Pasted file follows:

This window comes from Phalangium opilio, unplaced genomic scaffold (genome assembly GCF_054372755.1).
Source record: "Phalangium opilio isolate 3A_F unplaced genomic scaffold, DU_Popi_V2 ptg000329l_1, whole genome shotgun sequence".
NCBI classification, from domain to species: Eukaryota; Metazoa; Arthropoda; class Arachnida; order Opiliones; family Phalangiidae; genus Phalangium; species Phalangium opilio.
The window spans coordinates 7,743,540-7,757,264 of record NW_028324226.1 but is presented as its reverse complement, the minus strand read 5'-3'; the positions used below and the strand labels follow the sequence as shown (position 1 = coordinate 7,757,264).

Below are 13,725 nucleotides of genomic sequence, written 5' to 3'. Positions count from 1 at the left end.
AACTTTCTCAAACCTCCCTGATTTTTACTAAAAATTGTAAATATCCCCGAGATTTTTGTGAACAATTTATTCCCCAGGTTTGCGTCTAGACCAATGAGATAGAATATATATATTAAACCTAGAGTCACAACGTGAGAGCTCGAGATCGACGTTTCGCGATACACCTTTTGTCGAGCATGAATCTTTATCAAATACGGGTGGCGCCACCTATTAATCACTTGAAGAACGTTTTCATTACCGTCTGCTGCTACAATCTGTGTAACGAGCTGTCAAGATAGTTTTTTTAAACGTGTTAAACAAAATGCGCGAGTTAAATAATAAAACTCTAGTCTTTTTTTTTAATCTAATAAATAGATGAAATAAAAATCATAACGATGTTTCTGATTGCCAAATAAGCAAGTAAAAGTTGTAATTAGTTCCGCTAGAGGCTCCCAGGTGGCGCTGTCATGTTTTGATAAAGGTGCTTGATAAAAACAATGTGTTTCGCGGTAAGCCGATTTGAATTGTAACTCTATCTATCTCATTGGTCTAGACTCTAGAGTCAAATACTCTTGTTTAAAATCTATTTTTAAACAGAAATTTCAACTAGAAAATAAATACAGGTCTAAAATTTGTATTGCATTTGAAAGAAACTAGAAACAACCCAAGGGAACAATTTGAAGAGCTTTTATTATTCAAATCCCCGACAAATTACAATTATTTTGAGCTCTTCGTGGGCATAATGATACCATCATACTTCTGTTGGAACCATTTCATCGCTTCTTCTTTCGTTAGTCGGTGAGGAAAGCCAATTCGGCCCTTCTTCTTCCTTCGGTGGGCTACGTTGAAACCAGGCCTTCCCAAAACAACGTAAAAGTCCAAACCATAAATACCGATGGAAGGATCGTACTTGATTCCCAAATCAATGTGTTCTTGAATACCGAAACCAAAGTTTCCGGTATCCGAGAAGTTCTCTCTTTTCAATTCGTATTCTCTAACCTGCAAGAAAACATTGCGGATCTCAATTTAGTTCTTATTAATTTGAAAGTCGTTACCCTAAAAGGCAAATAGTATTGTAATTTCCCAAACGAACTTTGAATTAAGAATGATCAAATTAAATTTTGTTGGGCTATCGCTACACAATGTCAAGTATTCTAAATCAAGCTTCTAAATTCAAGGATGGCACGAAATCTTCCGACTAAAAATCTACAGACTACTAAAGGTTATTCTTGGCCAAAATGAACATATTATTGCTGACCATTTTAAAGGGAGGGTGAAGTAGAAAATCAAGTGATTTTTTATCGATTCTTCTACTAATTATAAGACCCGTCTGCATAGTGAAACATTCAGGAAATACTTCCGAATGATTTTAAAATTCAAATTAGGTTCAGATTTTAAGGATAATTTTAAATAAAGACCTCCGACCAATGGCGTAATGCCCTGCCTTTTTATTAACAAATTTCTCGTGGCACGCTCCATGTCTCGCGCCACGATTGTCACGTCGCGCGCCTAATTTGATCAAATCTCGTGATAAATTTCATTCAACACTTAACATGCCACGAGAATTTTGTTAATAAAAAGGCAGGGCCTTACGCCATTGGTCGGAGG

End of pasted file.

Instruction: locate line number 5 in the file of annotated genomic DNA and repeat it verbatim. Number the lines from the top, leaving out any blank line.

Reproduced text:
Below are 13,725 nucleotides of genomic sequence, written 5' to 3'. Positions count from 1 at the left end.